I’m just gonna come right out and say it. When discussing cheese and pasta, sometimes one must be blunt.
I like stove-top macaroni and cheese more than baked macaroni and cheese.
This is the truth, straight from me to you.
I mean, that’s not to say I won’t consume a mound of baked mac rapidly if it’s served at a potluck, a cookout, or a picnic. And I won’t say no to a fancy mac, like this one I made last year. But the macaroni of my dreams is prepared on the stove-top: al denté, piping hot, and swimming in thin, just-a-little-bit-spicy, orange cheddar cheese sauce.
Is this a product of being raised on the blue box? Perhaps. Is this a product of wanting my pasta so firm that it nearly crunches between the teeth, a state that is nearly impossible to achieve when baking pasta? That’s probably reading too deeply into the whole thing. Maybe I don’t like the breadcrumbs that typically accompany a baked mac? Maybe I don’t like the waiting?
One significant downside of loving so much a mysteriously created product of food science is that it can be incredibly difficult to replicate at home. What the hell is that orange powder anyway? I theorize it must be fairy dust, for I have searched for years for a mac and cheese recipe that, if not identical, could at least be a satisfactory homemade replacement to the mac and cheese of my childhood.
Friends, I HAVE FOUND IT.
I beg, beg you to try this mac and cheese. It’s pretty dang easy, fast, and delicious. Like many good sauces, it starts off with a roux, which is a mixture of butter and flour used as a base for many different sauces. Don’t be scared of that fancy-sounding word though! You need not be a trained chef to create a roux. In fact, this was only my second or third time making one, and now I wonder why on Earth I’ve been avoiding them all these years.
In addition to the flour, this roux will involve some spices. Salt, pepper, ground mustard, and paprika accompany the flour, giving not only a little zip to the cheese sauce, but a little bit of extra color. You can add even more if you like your mac spicy!
To make a roux, melt the butter in a large frying pan and then add the flour mixture. You’ll mix it together to form a thick liquid. You can use a fork for this, but I adore my roux whisk. It’s a flat whisk designed exactly for roux-making, and they are easily available. This mixture will form a base for your sauce that will help it thicken once the milk and cheese are added.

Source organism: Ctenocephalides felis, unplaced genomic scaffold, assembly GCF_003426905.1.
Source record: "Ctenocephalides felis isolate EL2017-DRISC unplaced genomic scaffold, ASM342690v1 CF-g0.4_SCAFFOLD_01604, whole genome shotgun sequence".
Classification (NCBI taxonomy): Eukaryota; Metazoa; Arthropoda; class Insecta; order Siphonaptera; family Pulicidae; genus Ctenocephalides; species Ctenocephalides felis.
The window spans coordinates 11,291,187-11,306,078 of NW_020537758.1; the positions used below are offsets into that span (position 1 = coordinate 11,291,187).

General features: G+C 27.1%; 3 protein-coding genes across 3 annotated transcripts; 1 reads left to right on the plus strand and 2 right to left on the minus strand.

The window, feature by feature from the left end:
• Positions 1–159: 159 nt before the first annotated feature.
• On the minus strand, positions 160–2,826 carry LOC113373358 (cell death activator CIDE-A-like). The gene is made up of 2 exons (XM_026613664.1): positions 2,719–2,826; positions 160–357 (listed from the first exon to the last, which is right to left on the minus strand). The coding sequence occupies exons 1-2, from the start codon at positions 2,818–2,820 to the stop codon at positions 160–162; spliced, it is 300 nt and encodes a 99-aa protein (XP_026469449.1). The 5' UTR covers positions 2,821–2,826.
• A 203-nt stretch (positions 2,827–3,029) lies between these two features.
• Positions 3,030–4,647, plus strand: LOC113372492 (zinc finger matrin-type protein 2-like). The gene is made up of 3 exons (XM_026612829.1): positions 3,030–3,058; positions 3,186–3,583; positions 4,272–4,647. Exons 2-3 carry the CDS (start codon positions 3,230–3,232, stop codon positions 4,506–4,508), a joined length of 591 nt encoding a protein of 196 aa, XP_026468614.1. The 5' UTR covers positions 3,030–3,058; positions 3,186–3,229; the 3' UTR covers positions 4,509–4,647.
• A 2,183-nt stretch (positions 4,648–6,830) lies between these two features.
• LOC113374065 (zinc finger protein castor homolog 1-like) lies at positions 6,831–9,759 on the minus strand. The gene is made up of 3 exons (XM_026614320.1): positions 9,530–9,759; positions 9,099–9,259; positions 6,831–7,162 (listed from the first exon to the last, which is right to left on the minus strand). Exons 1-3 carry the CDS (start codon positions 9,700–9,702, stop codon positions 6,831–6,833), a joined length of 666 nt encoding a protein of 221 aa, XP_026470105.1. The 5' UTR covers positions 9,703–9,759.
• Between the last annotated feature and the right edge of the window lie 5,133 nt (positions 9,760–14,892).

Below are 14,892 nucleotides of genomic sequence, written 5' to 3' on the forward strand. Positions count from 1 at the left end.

Speaking of cheese, I wanted to make my classic mac with classic mac cheese, so I used half a pound of sharp, orange cheddar. I haven’t yet tried this recipe out with a mixture of other cheeses, but I imagine you could use just about whatever you want: white cheddar for sophistication, cheddar and parmesan for something punchy, gouda for something smoky and rich…
Now the noodles. Elbows aren’t actually my favorite shape of pasta, but they really do set the stage for a classic macaroni and cheese dinner, don’t they? Like I said, I like my noodles fairly firm, so I cook them just barely to al denté, usually the shortest amount of time recommended by the box. No harm in nibbling on some of the noodles to check their firmness before you finish cooking.
Classic Stovetop Mac & Cheese
Adapted from Amanda’s Cookin’
You can use whatever variety – or varieties – of cheese that you like.
1/4 c all-purpose flour
1 tsp salt
1/2 tsp ground yellow mustard
1/2 tsp paprika
1/4 tsp black pepper
1/4 c unsalted butter
2 c milk (I used 1%)
8 oz cheddar cheese
1 lb elbow pasta
In a small bowl, combine flour, salt, ground mustard, paprika, and black pepper. Mix well with a fork and set aside. Measure out milk and grate the cheese and set aside.
Add butter to a large skillet or frying pan and heat over medium-low. While the butter melts, begin heating a large pot of water to a boil for the pasta.
Once butter has melted, add the flour mixture to the butter. Use a roux whisk or a large fork to mix, whisking constantly. The mixture will begin to smooth out. Once it has cooked for about three minutes, slowly add the milk, whisking the entire time. At some point, the water in the other pot will come to a boil. Add the pasta and cook to al dente.
Once all of the milk has been added to the roux, increase the heat slightly to just below medium. Whisking constantly, the mixture will begin to thicken to a consistency closer to cream than to milk. It should never come to a boil.
When the pasta is cooked to al dente, drain into a colander but do not rinse. The starch from the cooking water will help the cheese sauce to stick to the noodles. Return noodles to the pot and cover until the cheese sauce is ready.
Turn off the heat under the sauce mixture and add the cheese. Whisk for another minute or two until cheese has melted completely and the sauce is smooth. Pour over the drained noodles and mix well.